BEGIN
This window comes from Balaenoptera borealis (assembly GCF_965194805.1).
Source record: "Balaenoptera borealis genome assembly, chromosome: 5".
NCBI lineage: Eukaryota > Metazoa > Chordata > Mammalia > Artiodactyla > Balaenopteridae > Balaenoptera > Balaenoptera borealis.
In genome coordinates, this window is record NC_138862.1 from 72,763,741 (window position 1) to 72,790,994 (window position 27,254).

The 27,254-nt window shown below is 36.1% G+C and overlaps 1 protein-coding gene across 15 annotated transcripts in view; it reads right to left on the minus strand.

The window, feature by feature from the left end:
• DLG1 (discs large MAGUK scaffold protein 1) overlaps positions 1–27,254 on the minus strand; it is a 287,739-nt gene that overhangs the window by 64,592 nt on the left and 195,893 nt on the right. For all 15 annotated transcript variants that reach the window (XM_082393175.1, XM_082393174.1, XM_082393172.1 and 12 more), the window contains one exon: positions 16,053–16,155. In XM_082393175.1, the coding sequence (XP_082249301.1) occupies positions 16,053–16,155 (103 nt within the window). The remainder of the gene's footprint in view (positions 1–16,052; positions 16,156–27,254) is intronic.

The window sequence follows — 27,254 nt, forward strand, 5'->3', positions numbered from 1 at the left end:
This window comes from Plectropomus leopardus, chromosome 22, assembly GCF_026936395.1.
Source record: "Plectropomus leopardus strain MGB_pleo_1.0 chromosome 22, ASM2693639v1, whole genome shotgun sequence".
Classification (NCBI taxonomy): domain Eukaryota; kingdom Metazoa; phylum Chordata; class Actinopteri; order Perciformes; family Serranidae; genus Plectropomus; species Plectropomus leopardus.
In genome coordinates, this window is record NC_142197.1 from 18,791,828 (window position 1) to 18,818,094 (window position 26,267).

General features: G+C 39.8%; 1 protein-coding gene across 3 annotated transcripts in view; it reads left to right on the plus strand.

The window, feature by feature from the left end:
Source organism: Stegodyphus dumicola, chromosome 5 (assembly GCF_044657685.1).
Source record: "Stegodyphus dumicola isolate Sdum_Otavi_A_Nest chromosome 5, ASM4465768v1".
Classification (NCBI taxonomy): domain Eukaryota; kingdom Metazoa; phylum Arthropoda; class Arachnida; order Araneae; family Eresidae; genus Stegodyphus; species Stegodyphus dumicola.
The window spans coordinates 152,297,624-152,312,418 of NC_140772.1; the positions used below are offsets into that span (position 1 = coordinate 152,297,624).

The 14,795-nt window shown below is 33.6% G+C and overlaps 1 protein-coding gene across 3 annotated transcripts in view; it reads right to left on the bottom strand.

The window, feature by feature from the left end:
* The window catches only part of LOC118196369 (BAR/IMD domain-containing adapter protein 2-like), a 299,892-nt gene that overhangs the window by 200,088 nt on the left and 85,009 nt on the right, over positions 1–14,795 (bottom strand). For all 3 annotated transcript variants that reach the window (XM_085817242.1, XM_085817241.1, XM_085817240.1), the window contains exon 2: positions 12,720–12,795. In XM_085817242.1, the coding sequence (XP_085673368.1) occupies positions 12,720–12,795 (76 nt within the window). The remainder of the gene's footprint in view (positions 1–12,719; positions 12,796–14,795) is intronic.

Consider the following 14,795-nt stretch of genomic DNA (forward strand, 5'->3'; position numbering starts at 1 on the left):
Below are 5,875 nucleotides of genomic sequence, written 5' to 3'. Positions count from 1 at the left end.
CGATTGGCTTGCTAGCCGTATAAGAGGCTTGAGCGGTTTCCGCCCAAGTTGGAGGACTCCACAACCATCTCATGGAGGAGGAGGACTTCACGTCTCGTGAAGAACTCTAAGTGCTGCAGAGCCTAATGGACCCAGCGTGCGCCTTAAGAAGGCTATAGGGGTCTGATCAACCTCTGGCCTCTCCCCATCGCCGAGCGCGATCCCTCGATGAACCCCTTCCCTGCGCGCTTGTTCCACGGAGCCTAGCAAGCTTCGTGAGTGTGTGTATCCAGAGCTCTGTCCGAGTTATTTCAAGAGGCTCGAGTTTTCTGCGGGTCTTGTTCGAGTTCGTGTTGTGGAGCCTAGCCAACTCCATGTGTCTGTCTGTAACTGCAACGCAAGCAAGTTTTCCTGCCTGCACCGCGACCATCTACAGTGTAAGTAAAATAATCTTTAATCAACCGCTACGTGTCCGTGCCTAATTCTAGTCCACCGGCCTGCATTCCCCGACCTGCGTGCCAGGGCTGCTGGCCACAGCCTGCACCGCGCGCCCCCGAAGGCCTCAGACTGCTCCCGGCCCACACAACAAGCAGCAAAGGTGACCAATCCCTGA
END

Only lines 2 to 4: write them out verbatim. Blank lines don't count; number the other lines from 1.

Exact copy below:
Source record: "Balaenoptera borealis genome assembly, chromosome: 5".
NCBI lineage: Eukaryota > Metazoa > Chordata > Mammalia > Artiodactyla > Balaenopteridae > Balaenoptera > Balaenoptera borealis.
In genome coordinates, this window is record NC_138862.1 from 72,763,741 (window position 1) to 72,790,994 (window position 27,254).